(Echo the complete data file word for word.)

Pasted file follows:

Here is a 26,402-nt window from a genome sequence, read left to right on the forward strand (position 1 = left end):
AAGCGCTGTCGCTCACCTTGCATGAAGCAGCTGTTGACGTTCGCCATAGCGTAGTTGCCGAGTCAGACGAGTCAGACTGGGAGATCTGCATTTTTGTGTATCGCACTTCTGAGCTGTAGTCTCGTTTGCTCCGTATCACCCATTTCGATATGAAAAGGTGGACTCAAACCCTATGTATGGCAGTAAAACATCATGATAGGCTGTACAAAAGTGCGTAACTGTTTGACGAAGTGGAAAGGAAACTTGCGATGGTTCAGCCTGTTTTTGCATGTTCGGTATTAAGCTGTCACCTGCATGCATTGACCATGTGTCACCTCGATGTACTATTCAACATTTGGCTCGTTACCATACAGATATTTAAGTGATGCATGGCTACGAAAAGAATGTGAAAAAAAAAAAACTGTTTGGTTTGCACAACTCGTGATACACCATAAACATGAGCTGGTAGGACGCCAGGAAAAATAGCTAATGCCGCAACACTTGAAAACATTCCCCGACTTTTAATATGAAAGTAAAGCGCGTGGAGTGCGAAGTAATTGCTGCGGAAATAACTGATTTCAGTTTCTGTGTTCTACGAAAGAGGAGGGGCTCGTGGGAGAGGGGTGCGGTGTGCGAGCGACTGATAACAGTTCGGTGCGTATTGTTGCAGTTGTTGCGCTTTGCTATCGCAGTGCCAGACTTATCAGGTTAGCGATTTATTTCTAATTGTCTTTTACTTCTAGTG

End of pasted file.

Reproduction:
Here is a 26,402-nt window from a genome sequence, read left to right on the forward strand (position 1 = left end):
AAGCGCTGTCGCTCACCTTGCATGAAGCAGCTGTTGACGTTCGCCATAGCGTAGTTGCCGAGTCAGACGAGTCAGACTGGGAGATCTGCATTTTTGTGTATCGCACTTCTGAGCTGTAGTCTCGTTTGCTCCGTATCACCCATTTCGATATGAAAAGGTGGACTCAAACCCTATGTATGGCAGTAAAACATCATGATAGGCTGTACAAAAGTGCGTAACTGTTTGACGAAGTGGAAAGGAAACTTGCGATGGTTCAGCCTGTTTTTGCATGTTCGGTATTAAGCTGTCACCTGCATGCATTGACCATGTGTCACCTCGATGTACTATTCAACATTTGGCTCGTTACCATACAGATATTTAAGTGATGCATGGCTACGAAAAGAATGTGAAAAAAAAAAAACTGTTTGGTTTGCACAACTCGTGATACACCATAAACATGAGCTGGTAGGACGCCAGGAAAAATAGCTAATGCCGCAACACTTGAAAACATTCCCCGACTTTTAATATGAAAGTAAAGCGCGTGGAGTGCGAAGTAATTGCTGCGGAAATAACTGATTTCAGTTTCTGTGTTCTACGAAAGAGGAGGGGCTCGTGGGAGAGGGGTGCGGTGTGCGAGCGACTGATAACAGTTCGGTGCGTATTGTTGCAGTTGTTGCGCTTTGCTATCGCAGTGCCAGACTTATCAGGTTAGCGATTTATTTCTAATTGTCTTTTACTTCTAGTG